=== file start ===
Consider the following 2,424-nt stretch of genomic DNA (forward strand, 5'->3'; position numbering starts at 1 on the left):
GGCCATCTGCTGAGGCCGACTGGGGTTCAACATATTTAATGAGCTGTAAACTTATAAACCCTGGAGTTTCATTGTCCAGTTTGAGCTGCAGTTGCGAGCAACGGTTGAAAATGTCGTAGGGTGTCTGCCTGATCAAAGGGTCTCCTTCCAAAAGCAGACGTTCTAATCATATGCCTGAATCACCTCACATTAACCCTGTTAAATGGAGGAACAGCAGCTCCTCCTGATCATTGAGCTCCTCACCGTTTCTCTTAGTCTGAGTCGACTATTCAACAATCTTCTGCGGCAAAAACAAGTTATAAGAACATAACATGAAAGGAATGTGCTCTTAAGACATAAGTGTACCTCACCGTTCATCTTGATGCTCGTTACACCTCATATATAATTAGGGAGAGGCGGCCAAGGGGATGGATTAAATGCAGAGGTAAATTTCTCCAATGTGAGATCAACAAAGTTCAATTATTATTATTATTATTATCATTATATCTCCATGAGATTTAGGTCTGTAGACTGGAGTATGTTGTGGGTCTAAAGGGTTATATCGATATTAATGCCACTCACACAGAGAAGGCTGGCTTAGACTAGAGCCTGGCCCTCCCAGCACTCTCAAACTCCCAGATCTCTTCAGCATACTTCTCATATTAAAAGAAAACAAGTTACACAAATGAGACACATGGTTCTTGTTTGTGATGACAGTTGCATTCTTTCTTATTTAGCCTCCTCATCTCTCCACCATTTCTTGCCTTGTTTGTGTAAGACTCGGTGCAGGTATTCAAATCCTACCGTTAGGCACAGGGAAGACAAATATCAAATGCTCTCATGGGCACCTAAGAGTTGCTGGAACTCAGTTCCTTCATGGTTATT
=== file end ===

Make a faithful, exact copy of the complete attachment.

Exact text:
Consider the following 2,424-nt stretch of genomic DNA (forward strand, 5'->3'; position numbering starts at 1 on the left):
GGCCATCTGCTGAGGCCGACTGGGGTTCAACATATTTAATGAGCTGTAAACTTATAAACCCTGGAGTTTCATTGTCCAGTTTGAGCTGCAGTTGCGAGCAACGGTTGAAAATGTCGTAGGGTGTCTGCCTGATCAAAGGGTCTCCTTCCAAAAGCAGACGTTCTAATCATATGCCTGAATCACCTCACATTAACCCTGTTAAATGGAGGAACAGCAGCTCCTCCTGATCATTGAGCTCCTCACCGTTTCTCTTAGTCTGAGTCGACTATTCAACAATCTTCTGCGGCAAAAACAAGTTATAAGAACATAACATGAAAGGAATGTGCTCTTAAGACATAAGTGTACCTCACCGTTCATCTTGATGCTCGTTACACCTCATATATAATTAGGGAGAGGCGGCCAAGGGGATGGATTAAATGCAGAGGTAAATTTCTCCAATGTGAGATCAACAAAGTTCAATTATTATTATTATTATTATCATTATATCTCCATGAGATTTAGGTCTGTAGACTGGAGTATGTTGTGGGTCTAAAGGGTTATATCGATATTAATGCCACTCACACAGAGAAGGCTGGCTTAGACTAGAGCCTGGCCCTCCCAGCACTCTCAAACTCCCAGATCTCTTCAGCATACTTCTCATATTAAAAGAAAACAAGTTACACAAATGAGACACATGGTTCTTGTTTGTGATGACAGTTGCATTCTTTCTTATTTAGCCTCCTCATCTCTCCACCATTTCTTGCCTTGTTTGTGTAAGACTCGGTGCAGGTATTCAAATCCTACCGTTAGGCACAGGGAAGACAAATATCAAATGCTCTCATGGGCACCTAAGAGTTGCTGGAACTCAGTTCCTTCATGGTTATT